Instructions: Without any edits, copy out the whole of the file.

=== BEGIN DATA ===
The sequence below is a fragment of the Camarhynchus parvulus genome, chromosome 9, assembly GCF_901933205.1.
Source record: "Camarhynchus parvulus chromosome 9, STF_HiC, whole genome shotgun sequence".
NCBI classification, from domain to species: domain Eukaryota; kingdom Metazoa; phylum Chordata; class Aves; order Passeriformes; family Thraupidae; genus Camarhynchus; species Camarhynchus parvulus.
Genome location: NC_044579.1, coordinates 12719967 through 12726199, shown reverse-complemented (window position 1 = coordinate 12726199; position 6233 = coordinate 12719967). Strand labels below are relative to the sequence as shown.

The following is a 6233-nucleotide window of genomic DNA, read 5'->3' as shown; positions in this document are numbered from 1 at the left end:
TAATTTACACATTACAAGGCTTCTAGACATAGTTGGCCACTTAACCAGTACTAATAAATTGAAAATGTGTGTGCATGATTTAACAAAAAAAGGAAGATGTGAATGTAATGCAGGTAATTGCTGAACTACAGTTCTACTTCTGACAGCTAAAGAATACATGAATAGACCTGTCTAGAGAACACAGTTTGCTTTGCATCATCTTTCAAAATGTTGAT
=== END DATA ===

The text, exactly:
The sequence below is a fragment of the Camarhynchus parvulus genome, chromosome 9, assembly GCF_901933205.1.
Source record: "Camarhynchus parvulus chromosome 9, STF_HiC, whole genome shotgun sequence".
NCBI classification, from domain to species: domain Eukaryota; kingdom Metazoa; phylum Chordata; class Aves; order Passeriformes; family Thraupidae; genus Camarhynchus; species Camarhynchus parvulus.
Genome location: NC_044579.1, coordinates 12719967 through 12726199, shown reverse-complemented (window position 1 = coordinate 12726199; position 6233 = coordinate 12719967). Strand labels below are relative to the sequence as shown.

The following is a 6233-nucleotide window of genomic DNA, read 5'->3' as shown; positions in this document are numbered from 1 at the left end:
TAATTTACACATTACAAGGCTTCTAGACATAGTTGGCCACTTAACCAGTACTAATAAATTGAAAATGTGTGTGCATGATTTAACAAAAAAAGGAAGATGTGAATGTAATGCAGGTAATTGCTGAACTACAGTTCTACTTCTGACAGCTAAAGAATACATGAATAGACCTGTCTAGAGAACACAGTTTGCTTTGCATCATCTTTCAAAATGTTGAT